Hypocrisy in Black communities from elected leaders is beyond unacceptable and costly to those who need someone to fight for them. For the sake of “keeping it real,” this is dangerous. Reality does not permit “letting things slide” when people have mouths to feed. We must stop protecting leaders that have given us nothing to “take to the bank.”

Instead, we let them take it to the pulpit like an episode in Saints & Sinners, miscalculating how their actions are negatively impacting two other Black women, Mrs. Nathan Wade and her daughter. It is disappointing to see Black churches praise sexual misconduct in the workplace and prioritize hypocrisy over God’s word. Listening to parishioners chant “amen,” during Fani’s sermons is political pulpit pimping at best. God is watching His church idolize the Democratic Party as its new savior, worshipping the elected and choosing blasphemy over God’s call for repentance.

Whether from the pulpit or the court, the sacred oath taken by prosecutors is more than a person swearing that they will uphold the laws of the state and protect its citizens. It is the citizens’ trust in a system to hold people accountable, including the district attorneys they elect.

People expect and are entitled to representation. Every step a district attorney takes should be for the people’s benefit and the people’s best interest, not their own. Fani Willis admitted under oath to a “personal relationship” with a subordinate that she paid using tax-payer dollars without an RFP process—something that she said she would never do in an interview. It is hypocrisy to say, “She made a mistake… so what?” 

If Black people will not demand justice, equity and equality from their local Black elected leaders who aren’t willing to “stand on business,” how do you justify demanding it from people outside of your home?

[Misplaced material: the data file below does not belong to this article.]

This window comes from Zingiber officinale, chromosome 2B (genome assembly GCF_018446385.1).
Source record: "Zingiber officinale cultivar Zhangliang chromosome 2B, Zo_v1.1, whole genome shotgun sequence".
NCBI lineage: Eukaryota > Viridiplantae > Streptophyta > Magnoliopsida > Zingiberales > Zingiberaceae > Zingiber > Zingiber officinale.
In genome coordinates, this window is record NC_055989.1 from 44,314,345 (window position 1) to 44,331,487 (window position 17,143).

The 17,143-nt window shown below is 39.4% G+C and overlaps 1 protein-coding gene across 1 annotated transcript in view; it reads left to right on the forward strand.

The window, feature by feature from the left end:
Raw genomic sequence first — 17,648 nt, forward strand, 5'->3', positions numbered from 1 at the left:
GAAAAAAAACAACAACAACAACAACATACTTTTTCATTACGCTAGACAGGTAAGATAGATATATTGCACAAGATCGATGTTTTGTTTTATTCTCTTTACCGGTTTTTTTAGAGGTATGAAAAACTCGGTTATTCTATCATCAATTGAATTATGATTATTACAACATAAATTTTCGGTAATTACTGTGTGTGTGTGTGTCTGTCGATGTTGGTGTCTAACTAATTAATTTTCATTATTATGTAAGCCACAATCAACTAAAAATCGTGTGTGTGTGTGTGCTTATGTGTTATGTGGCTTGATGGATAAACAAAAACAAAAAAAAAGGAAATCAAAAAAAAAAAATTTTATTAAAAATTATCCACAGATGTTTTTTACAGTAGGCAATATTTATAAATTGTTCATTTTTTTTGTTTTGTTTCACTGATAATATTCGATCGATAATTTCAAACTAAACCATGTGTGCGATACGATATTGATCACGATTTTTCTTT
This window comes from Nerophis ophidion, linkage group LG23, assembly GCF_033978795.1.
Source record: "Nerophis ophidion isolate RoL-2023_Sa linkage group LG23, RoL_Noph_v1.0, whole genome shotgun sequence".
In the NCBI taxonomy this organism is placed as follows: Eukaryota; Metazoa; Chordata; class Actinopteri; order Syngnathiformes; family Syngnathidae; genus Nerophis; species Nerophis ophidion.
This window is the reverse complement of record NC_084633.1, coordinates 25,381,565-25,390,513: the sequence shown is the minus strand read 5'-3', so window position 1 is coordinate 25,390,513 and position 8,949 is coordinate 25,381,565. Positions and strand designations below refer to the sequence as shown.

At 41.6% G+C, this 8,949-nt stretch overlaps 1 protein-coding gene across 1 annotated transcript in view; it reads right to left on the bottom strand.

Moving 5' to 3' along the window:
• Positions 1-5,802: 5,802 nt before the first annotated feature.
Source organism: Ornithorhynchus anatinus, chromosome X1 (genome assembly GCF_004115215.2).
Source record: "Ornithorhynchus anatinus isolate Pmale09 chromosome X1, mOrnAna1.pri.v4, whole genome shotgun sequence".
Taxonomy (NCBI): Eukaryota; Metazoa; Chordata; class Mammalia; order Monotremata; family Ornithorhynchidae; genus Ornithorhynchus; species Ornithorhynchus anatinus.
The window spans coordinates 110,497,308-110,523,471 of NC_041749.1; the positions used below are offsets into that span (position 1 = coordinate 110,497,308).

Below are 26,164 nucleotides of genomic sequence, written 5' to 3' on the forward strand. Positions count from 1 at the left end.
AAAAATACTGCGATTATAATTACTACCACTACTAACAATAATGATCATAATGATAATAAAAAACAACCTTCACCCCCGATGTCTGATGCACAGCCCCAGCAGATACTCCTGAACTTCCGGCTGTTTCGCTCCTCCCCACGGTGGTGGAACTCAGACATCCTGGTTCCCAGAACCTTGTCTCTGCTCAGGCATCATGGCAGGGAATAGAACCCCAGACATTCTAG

I expect my opinion will bother some, and others will applaud. If hypocrisy is only relevant when it’s convenient, well then, that’s hypocritical in itself. If hypocrisy is always relevant, you put personal political ideation aside, “call a spade a spade,” and will chalk this entire Fani Willis debacle into another record in the history books for sexual misconduct in the workplace.

For example, the circumstances surrounding Fulton County Commissioner Natalie Hall, found liable for sexual misconduct and stalking her former chief of staff was never prosecuted by Fani Willis. Fulton County was ordered to pay her former male chief of staff and my constituent nearly $1 million in damages. Fulton County taxpayers are paying nearly $1 million because a Black woman in power chose to have sex with a subordinate that she was paying with taxpayer dollars.

If a male county commissioner stalked his female chief of staff and placed tracking devices in her car, there would be a public outcry from women. To date, Fulton County District Attorney Fani Willis has not brought any criminal charges against the female Fulton County commissioner for stalking a man. In other words, justice is an idea, not a reality, in Black communities, and it’s not because of a white person. 

Until the Black community demands and holds many of its Black leaders accountable, Democrats will continue to have Black people on a merry-go-round believing Republicans are their worst enemy. Whereas, the Black community’s worst enemy is hypocrisy.